Anyone with even slight Catholic sympathies would probably not have got on well in Toronto during the late nineteenth century, when it had become a hotbed of Protestant ascendancy. By the turn of the century, the power of the Orange Order, who returned twenty of the twenty three mayors in fifty years, got it nicknamed 'the Belfast of Canada'.
Even by the 1940s this legacy had not waned sufficiently for the artist and writer Wyndham Lewis who, forced by circumstances to spend several years there during the War, was constantly frustrated and angered by the philistinism and religious bigotry of its leading lights.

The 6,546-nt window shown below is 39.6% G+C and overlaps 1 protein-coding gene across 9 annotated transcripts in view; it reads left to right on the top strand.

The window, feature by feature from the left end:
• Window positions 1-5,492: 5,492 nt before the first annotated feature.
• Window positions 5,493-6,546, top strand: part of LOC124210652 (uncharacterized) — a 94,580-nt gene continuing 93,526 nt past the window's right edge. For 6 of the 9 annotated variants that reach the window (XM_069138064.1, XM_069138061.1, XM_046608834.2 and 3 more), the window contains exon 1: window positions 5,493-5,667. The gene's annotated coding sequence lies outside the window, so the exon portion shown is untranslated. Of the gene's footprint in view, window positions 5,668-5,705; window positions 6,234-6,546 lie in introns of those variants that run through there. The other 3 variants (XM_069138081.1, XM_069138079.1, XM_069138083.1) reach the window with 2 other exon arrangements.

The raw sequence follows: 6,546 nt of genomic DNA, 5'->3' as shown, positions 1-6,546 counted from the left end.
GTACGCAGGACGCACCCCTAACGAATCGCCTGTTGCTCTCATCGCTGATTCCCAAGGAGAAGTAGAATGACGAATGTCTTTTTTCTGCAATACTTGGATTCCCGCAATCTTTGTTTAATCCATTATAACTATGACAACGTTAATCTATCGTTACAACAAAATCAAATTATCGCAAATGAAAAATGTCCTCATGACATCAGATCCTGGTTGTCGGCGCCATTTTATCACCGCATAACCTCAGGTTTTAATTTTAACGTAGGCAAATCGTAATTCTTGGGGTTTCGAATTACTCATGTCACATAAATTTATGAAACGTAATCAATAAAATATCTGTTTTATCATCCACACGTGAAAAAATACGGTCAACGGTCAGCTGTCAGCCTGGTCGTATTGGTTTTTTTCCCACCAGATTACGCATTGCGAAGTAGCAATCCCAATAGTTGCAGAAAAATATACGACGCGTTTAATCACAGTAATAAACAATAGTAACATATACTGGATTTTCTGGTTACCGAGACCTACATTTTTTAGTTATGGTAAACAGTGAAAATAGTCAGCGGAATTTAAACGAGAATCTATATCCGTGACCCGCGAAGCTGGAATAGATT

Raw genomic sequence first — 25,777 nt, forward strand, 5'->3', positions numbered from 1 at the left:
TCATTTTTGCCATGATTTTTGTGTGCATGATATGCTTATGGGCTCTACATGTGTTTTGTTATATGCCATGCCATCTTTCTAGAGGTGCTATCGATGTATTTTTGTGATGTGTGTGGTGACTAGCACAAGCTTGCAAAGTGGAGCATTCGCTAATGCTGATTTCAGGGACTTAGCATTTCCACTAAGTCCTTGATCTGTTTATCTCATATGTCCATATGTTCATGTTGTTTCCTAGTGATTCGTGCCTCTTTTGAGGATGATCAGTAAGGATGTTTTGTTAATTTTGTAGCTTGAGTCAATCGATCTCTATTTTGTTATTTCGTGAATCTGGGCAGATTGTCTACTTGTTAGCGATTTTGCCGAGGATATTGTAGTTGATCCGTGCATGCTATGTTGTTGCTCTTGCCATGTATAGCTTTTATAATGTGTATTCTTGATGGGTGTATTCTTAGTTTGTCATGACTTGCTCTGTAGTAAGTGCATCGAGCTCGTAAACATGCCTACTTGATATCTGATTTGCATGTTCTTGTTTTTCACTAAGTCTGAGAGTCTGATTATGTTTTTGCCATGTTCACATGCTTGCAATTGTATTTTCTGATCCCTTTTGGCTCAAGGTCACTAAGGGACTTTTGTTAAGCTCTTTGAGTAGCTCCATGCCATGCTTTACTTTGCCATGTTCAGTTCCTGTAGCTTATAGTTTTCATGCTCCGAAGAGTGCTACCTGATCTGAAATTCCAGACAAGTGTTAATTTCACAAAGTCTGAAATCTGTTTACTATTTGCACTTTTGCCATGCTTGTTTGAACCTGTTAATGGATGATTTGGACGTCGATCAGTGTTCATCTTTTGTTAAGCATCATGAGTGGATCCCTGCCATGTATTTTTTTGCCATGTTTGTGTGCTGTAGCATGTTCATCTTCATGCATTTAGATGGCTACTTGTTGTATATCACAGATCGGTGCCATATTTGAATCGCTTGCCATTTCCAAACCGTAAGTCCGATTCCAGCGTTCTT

The prevalence of militant Protestantism in mid nineteenth century Toronto is well illustrated by this scarce flier of c 1869 from Maclear and Co, the dominant publisher in Canada for many years. In advertising the forthcoming reprint of The Siege of Derry, originally published in 1823 by the Rev John Graham, a clergyman from Ulster , it combined blatant propaganda on behalf of ‘ the heroes of the Irish struggle in 1688 – 90 with a nifty aside aimed at backsliding Anglo-Catholics:
'When men bearing the once-revered name of Protestant , aye Protestant clergy, have set up the Confessional, the Rags and mummeries of Rome…'
A rather appropriate piece of propaganda, given the crisis now attending the power-sharing agreement at Stormont.